Esperance's story gave birth to One Million Thumbprints (1MT), a grassroots movement focused on women who’ve been affected by violence in war zones. 1MT is advocating the UN and other governing bodies to follow through on resolutions and laws passed to protect women in conflict zones and are partnering with proven organizations like World Relief working in countries where women experience violence.

“I realized that no matter where violent conflict occurs, it has the capacity to destroy everything, from the tiniest baby to the infrastructure of an entire society,” says Lynne Hybels, peacemaker, catalyst and visionary of One Million Thumbprints, having pioneered its precursor, Ten For Congo. Lynne summited Kilimanjaro today to raise awareness and invite thousands more to join Esperance's cause.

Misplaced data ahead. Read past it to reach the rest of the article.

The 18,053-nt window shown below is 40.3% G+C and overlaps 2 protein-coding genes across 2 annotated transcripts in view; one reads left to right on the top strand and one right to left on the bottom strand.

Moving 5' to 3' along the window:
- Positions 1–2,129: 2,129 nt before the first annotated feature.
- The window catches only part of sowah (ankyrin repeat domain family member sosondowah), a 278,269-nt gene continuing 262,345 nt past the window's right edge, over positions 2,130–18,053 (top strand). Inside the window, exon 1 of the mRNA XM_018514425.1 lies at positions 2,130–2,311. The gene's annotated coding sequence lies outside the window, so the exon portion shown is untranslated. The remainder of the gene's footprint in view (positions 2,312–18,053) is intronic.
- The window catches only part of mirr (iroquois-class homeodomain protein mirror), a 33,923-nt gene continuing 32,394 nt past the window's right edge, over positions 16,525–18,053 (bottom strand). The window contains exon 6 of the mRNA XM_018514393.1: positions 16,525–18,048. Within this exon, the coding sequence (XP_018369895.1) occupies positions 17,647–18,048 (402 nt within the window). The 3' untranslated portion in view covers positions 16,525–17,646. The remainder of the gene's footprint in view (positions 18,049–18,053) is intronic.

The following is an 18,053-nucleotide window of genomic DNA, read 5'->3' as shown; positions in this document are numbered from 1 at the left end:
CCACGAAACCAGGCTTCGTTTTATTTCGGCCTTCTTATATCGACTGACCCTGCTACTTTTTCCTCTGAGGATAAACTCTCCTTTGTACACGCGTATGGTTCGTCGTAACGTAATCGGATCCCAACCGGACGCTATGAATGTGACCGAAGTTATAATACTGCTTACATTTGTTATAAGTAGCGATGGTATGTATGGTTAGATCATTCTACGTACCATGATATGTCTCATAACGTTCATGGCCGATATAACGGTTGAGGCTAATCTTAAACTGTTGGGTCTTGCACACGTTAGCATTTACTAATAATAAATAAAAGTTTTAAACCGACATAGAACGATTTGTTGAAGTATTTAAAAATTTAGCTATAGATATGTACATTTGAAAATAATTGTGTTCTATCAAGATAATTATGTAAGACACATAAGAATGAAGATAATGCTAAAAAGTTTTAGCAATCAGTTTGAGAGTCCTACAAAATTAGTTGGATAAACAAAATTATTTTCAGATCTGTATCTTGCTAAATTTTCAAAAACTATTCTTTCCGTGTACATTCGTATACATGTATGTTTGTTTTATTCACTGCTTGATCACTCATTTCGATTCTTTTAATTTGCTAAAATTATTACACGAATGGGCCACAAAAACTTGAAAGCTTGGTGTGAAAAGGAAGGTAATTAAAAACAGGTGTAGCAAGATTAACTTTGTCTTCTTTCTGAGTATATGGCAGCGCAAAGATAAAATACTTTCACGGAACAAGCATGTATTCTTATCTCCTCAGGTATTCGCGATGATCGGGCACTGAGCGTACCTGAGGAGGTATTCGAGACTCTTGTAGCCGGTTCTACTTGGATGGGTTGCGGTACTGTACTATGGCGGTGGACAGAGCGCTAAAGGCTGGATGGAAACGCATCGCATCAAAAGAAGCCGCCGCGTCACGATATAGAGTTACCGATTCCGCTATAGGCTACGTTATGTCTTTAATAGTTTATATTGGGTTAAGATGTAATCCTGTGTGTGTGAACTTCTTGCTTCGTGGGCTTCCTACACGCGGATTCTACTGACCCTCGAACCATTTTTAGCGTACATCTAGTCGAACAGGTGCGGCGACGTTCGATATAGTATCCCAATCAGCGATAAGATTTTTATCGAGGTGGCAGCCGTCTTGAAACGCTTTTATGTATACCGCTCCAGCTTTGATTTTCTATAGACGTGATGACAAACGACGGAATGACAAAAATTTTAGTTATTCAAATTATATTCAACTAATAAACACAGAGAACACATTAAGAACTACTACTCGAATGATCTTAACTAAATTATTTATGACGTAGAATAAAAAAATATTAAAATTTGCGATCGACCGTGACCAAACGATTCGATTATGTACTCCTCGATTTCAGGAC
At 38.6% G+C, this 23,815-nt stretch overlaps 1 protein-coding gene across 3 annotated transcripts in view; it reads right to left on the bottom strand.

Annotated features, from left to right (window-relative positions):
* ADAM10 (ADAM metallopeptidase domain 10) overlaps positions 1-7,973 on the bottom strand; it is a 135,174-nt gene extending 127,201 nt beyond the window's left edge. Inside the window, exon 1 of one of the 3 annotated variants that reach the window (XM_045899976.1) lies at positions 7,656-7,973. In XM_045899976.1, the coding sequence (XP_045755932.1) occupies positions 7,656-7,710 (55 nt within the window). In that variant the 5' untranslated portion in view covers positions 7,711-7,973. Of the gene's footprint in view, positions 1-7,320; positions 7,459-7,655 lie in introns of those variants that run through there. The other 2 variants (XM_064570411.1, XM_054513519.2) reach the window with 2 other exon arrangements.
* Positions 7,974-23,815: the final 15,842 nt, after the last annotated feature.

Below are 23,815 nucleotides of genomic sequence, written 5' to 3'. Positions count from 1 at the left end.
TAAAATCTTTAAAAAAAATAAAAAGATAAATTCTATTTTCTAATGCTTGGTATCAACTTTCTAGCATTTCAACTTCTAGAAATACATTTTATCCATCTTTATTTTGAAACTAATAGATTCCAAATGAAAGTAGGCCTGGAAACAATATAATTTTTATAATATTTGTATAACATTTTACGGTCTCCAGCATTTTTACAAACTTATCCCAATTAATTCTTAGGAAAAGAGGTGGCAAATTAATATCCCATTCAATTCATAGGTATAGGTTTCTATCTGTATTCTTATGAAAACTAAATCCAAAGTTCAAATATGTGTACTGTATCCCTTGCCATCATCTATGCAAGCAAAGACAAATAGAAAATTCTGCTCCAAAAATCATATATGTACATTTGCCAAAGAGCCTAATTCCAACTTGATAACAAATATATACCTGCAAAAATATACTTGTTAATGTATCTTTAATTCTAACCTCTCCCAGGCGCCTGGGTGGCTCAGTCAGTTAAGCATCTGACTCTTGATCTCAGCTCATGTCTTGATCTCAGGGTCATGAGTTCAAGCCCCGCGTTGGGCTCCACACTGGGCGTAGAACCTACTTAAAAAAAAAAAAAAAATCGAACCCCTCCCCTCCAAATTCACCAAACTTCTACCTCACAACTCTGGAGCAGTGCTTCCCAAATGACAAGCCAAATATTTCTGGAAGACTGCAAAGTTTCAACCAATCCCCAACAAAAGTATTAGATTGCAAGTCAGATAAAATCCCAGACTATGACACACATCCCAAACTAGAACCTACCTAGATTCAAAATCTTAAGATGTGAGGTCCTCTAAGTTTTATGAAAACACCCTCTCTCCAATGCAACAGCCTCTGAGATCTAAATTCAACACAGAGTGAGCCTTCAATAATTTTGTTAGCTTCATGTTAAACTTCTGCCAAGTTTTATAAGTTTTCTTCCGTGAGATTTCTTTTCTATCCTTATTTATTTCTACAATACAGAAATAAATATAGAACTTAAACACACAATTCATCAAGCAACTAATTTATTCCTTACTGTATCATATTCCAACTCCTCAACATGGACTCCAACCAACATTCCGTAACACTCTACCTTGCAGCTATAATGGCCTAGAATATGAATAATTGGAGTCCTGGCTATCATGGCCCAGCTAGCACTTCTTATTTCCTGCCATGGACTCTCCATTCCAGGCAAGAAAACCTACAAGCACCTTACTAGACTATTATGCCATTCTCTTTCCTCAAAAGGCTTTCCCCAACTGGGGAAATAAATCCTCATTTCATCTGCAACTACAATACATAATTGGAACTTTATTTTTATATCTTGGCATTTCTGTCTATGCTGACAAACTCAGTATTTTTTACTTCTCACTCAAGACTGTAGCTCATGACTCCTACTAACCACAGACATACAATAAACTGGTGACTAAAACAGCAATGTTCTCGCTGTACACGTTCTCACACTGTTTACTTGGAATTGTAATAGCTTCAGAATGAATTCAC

Esperance from Congo inspired 1MT with her thumbprint and the words "Tell the World."

Today is International Women's Day where we honor "half the sky" by remembering the plight of women:

  • One out of three women in the world experience violence in their lifetime.
  • More than 530,000 women die in childbirth every year even thought the vast majority of these deaths are avoidable with simple and cost-effective health interventions.
  • An estimated 100 million to 140 million women and girls undergo female genital mutilation/cutting each year and thousands more are at risk.

The most vulnerable people in the world are hands-down, women. Esperance, Valonia, Lynne, Belinda and millions invite you to join them. Giving our lives to half the sky is absolutely a worthwhile call.